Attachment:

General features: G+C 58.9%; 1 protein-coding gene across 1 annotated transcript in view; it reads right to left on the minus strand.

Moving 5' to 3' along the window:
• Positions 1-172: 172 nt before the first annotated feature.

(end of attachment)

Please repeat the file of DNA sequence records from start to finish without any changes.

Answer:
General features: G+C 58.9%; 1 protein-coding gene across 1 annotated transcript in view; it reads right to left on the minus strand.

Moving 5' to 3' along the window:
• Positions 1-172: 172 nt before the first annotated feature.